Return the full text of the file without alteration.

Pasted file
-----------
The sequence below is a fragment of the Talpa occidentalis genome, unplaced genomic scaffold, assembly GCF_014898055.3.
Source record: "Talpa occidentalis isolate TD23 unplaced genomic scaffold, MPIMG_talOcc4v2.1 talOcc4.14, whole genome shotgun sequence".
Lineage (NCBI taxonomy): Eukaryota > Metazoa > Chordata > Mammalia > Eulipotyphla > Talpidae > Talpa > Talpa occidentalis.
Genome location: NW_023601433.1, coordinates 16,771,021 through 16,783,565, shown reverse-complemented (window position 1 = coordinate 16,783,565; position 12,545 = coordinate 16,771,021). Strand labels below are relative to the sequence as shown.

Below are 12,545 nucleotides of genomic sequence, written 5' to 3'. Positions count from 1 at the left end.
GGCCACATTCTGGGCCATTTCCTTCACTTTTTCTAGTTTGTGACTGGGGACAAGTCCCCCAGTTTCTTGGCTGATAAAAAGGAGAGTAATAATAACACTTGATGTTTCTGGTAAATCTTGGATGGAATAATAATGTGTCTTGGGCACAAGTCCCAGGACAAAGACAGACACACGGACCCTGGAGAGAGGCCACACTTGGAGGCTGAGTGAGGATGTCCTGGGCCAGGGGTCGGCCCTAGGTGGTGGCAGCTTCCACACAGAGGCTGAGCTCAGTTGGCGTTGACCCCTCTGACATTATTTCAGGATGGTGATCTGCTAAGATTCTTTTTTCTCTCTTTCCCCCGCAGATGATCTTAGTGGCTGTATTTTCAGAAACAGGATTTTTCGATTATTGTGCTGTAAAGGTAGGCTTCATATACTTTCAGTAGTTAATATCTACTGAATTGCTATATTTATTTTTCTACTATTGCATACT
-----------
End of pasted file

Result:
The sequence below is a fragment of the Talpa occidentalis genome, unplaced genomic scaffold, assembly GCF_014898055.3.
Source record: "Talpa occidentalis isolate TD23 unplaced genomic scaffold, MPIMG_talOcc4v2.1 talOcc4.14, whole genome shotgun sequence".
Lineage (NCBI taxonomy): Eukaryota > Metazoa > Chordata > Mammalia > Eulipotyphla > Talpidae > Talpa > Talpa occidentalis.
Genome location: NW_023601433.1, coordinates 16,771,021 through 16,783,565, shown reverse-complemented (window position 1 = coordinate 16,783,565; position 12,545 = coordinate 16,771,021). Strand labels below are relative to the sequence as shown.

Below are 12,545 nucleotides of genomic sequence, written 5' to 3'. Positions count from 1 at the left end.
GGCCACATTCTGGGCCATTTCCTTCACTTTTTCTAGTTTGTGACTGGGGACAAGTCCCCCAGTTTCTTGGCTGATAAAAAGGAGAGTAATAATAACACTTGATGTTTCTGGTAAATCTTGGATGGAATAATAATGTGTCTTGGGCACAAGTCCCAGGACAAAGACAGACACACGGACCCTGGAGAGAGGCCACACTTGGAGGCTGAGTGAGGATGTCCTGGGCCAGGGGTCGGCCCTAGGTGGTGGCAGCTTCCACACAGAGGCTGAGCTCAGTTGGCGTTGACCCCTCTGACATTATTTCAGGATGGTGATCTGCTAAGATTCTTTTTTCTCTCTTTCCCCCGCAGATGATCTTAGTGGCTGTATTTTCAGAAACAGGATTTTTCGATTATTGTGCTGTAAAGGTAGGCTTCATATACTTTCAGTAGTTAATATCTACTGAATTGCTATATTTATTTTTCTACTATTGCATACT